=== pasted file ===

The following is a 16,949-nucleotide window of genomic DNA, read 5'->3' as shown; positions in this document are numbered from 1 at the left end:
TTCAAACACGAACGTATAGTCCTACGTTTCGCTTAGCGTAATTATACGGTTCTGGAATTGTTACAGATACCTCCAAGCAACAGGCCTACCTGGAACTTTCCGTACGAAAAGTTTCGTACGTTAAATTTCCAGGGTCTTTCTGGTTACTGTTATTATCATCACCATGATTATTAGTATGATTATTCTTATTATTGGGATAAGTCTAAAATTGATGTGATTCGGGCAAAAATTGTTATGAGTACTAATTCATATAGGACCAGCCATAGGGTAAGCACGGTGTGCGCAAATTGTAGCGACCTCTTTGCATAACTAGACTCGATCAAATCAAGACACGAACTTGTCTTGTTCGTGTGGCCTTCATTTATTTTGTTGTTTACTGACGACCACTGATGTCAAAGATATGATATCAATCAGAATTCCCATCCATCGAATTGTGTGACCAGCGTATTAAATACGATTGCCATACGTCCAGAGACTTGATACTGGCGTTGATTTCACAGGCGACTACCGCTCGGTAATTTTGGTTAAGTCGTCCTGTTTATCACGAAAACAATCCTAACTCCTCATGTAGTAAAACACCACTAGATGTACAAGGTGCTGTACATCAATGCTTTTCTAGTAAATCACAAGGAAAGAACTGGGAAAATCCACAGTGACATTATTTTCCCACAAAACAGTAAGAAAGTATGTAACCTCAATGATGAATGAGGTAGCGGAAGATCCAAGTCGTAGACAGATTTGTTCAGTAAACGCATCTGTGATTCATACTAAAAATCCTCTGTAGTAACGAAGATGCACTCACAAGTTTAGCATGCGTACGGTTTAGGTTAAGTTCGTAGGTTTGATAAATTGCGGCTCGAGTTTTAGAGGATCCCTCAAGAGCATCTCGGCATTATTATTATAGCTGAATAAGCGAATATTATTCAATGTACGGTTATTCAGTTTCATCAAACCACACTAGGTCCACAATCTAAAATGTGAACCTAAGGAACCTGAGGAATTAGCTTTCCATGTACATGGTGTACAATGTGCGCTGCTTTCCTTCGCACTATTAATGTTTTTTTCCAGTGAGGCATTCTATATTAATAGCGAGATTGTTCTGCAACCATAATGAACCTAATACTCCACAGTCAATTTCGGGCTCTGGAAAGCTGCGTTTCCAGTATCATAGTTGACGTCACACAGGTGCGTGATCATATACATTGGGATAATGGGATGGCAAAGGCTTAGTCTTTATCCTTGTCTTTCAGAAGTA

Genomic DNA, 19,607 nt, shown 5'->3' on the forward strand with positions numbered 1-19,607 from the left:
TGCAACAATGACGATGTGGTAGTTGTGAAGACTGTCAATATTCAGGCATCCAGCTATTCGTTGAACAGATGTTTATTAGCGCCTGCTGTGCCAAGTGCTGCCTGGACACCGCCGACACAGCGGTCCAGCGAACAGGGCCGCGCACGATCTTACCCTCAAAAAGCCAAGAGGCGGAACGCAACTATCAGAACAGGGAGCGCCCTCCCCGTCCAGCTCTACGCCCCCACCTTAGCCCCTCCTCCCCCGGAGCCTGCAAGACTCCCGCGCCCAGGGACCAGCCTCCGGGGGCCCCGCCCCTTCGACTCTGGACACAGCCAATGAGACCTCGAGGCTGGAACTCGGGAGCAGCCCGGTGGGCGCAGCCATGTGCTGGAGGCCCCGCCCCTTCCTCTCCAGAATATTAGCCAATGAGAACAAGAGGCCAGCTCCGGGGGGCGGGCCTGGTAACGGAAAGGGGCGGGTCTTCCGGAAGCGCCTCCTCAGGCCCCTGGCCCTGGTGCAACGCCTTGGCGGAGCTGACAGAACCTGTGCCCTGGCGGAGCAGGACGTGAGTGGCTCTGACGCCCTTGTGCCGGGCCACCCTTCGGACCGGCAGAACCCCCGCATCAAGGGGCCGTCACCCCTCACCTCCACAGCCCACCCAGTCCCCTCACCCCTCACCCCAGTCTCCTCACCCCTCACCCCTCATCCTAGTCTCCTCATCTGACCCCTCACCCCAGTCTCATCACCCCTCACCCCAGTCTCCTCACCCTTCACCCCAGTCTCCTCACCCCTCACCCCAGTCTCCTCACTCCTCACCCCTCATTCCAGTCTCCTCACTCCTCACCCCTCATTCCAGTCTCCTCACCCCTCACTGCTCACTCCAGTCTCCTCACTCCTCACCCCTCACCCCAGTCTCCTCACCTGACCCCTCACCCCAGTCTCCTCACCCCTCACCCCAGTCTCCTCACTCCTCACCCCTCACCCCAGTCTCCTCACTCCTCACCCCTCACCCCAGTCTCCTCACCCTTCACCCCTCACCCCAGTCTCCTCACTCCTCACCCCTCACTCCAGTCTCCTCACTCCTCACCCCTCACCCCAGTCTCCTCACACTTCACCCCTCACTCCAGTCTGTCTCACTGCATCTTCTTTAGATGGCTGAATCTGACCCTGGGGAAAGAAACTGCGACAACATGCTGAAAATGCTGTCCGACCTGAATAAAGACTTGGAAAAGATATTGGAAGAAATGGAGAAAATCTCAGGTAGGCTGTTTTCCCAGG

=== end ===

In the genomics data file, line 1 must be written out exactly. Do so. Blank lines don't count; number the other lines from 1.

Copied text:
The following is a 16,949-nucleotide window of genomic DNA, read 5'->3' as shown; positions in this document are numbered from 1 at the left end: